And, the majority will be leaving the board after this season as our kids and grandkids will be ‘aging out’.

Our kids will no longer be eligible to play little league baseball/softball.

Most of our kids and grandkids will be involved with high school athletics/events/clubs in some form or another, and we will be wanting to watch and participate in those events with them.

What does this mean?

Quite frankly, without new volunteers to fill these positions, CWLL may have a very challenging situation and may face some very difficult and painful decisions.

This includes players/families may have to apply to participate in the North Whidbey and/or the South Whidbey leagues IF these leagues will allow.

Board positions that will be vacant at the end of this season:

President
Vice President
Player Agent
Treasurer
Secretary
Safety Officer
Communications Director
Concession Stand Organizer (*May be filled but could use assistance*)
Umpire Organizer
Field Prep
Equipment/Purchasing
Sponsorship/Donations (*May be filled but could use assistance*)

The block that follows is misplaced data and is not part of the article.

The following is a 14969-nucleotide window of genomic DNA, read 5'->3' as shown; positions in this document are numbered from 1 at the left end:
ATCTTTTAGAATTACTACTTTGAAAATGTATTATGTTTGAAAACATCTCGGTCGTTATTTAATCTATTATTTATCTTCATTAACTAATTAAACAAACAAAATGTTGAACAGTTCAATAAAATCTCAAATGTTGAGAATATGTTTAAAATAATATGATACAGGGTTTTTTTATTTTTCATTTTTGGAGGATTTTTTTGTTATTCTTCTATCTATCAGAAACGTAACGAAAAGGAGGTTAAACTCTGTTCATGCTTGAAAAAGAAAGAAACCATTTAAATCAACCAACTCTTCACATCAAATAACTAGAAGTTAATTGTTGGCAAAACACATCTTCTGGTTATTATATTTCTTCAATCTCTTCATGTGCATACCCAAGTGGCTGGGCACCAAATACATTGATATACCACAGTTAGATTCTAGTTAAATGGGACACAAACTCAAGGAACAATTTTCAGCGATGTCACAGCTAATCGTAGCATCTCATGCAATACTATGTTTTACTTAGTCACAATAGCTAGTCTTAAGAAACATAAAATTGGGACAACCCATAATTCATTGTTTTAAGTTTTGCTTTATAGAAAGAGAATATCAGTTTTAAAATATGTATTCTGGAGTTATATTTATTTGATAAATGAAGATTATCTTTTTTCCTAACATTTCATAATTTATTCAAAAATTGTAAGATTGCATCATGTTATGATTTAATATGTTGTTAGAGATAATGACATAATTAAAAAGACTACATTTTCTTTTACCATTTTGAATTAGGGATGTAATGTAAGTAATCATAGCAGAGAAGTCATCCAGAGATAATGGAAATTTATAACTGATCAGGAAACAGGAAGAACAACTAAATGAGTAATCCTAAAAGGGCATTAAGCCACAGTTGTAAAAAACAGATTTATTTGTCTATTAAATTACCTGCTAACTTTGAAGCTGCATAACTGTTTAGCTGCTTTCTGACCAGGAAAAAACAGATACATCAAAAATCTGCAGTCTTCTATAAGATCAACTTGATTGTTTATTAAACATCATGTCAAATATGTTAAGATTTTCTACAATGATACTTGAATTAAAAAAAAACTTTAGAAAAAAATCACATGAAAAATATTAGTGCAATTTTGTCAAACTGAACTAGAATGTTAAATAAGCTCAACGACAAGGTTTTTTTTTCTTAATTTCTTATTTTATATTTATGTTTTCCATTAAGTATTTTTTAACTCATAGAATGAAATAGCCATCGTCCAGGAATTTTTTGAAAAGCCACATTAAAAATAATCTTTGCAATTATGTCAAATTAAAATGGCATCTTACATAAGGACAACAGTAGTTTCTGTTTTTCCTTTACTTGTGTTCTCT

CWLL usually begins ‘gearing up’ for the new season with monthly (Zoom at this time) meetings in September and then weekly meetings after the first of the year going through early April.

Then back to every other week until the end of the season.

Some of your 2021 board has volunteered to assist/teach/guide, but will be unable to ‘take the lead’ so they can be involved with their high schoolers.

If you have questions, please do not hesitate to contact us and we will respond at once.

Thank you very much for your consideration.

Respectfully,

Your 2021 CWLL Board of Directors

 

For more info on CWLL:

Home (centralwhidbeylittleleague.com)

 

To contact the CWLL, email:

centralwhidbeyll@gmail.com